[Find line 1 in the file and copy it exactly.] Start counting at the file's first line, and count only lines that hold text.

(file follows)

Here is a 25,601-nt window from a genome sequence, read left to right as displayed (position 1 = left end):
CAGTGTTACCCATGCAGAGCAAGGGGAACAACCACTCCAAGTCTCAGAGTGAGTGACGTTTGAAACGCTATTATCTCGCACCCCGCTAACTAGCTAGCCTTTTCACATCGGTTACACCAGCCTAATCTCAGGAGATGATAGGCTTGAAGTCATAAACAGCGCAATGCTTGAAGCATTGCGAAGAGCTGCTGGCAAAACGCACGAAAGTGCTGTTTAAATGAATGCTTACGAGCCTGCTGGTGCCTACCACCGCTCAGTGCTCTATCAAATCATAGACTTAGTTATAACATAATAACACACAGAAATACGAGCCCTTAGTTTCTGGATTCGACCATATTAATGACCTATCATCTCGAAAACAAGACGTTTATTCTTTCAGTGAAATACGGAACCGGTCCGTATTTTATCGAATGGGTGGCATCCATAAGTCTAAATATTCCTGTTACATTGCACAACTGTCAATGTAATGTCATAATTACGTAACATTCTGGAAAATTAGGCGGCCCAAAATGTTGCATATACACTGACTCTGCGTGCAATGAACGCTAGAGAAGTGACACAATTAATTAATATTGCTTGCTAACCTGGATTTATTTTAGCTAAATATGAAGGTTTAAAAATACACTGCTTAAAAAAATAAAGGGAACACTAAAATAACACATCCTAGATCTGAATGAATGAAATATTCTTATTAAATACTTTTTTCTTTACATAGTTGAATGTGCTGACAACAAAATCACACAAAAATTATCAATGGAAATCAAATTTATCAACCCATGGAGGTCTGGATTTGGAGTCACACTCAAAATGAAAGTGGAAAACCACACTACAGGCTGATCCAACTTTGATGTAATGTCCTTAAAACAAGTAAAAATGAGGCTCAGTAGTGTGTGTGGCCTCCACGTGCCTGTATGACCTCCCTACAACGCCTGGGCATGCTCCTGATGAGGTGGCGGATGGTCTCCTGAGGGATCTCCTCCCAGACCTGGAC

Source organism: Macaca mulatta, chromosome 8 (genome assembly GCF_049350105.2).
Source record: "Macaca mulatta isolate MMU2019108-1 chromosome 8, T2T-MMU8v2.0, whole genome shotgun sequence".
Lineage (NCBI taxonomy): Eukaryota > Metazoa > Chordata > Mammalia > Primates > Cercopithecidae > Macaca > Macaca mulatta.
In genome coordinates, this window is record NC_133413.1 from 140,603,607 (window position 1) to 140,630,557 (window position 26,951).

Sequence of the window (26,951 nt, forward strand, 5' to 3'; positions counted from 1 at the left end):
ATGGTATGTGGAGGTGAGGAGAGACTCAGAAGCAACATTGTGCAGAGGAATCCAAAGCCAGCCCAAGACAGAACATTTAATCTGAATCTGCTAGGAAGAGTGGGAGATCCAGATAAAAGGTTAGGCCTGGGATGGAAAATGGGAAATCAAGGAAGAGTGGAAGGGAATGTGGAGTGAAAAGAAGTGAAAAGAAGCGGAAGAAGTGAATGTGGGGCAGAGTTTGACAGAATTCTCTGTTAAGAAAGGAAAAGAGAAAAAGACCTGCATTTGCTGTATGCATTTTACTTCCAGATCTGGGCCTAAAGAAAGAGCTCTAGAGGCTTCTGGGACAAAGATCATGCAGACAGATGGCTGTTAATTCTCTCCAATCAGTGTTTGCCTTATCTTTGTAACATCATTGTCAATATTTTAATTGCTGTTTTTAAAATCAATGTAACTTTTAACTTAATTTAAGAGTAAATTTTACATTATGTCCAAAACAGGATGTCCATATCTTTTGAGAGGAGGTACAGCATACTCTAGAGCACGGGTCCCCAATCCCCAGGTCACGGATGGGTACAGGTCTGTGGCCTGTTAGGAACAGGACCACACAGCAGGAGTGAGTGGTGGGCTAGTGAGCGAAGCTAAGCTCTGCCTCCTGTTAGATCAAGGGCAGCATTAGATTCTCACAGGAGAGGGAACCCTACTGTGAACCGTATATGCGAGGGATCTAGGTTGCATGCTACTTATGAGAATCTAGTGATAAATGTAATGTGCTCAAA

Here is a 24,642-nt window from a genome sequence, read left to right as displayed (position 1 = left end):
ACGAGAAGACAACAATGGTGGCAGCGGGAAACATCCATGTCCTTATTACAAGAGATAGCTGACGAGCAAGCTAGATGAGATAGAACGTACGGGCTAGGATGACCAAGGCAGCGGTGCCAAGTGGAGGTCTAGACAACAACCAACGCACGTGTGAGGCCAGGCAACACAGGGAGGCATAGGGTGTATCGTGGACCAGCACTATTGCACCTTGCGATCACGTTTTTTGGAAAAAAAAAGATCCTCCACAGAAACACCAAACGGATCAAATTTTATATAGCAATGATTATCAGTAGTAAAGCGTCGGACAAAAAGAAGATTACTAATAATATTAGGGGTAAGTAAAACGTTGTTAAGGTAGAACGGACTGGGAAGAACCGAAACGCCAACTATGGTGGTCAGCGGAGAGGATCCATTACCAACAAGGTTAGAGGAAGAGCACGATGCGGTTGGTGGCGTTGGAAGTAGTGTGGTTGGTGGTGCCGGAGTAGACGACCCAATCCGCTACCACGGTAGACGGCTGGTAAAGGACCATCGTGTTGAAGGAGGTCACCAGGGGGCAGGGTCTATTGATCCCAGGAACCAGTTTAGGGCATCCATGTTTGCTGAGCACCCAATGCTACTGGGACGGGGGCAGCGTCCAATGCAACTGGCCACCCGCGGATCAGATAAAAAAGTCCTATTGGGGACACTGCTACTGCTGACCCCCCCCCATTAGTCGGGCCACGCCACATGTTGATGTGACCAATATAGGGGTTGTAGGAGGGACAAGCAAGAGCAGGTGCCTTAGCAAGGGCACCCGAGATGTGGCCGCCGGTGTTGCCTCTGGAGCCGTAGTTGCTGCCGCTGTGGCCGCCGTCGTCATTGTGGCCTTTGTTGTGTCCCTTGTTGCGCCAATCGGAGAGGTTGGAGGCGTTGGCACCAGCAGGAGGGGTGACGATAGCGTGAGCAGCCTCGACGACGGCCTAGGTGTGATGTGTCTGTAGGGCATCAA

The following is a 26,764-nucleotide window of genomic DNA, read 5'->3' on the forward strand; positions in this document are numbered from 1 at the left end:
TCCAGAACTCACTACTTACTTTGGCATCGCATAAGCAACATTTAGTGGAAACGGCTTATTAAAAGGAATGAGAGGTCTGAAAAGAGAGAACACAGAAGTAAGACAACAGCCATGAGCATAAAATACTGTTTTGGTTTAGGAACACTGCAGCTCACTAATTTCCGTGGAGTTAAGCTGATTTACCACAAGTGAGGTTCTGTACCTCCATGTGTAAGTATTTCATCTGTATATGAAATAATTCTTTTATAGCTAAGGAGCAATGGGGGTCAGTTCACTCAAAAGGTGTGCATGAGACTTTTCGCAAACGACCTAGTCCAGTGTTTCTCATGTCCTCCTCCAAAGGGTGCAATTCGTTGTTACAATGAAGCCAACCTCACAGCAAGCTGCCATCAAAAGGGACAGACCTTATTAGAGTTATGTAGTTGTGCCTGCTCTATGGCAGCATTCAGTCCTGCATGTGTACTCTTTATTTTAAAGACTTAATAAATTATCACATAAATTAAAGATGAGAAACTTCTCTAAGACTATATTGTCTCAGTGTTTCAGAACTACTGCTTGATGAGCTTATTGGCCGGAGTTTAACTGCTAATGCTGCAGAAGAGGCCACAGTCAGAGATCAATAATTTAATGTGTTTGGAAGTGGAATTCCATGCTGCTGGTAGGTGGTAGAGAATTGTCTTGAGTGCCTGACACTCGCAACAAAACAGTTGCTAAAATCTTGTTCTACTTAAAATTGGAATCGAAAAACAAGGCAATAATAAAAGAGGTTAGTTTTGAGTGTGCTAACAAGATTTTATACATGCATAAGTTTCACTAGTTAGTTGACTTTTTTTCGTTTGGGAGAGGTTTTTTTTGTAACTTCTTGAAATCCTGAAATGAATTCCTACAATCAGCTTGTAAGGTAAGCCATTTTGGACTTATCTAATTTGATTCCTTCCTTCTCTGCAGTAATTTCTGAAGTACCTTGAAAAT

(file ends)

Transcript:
Here is a 25,601-nt window from a genome sequence, read left to right as displayed (position 1 = left end):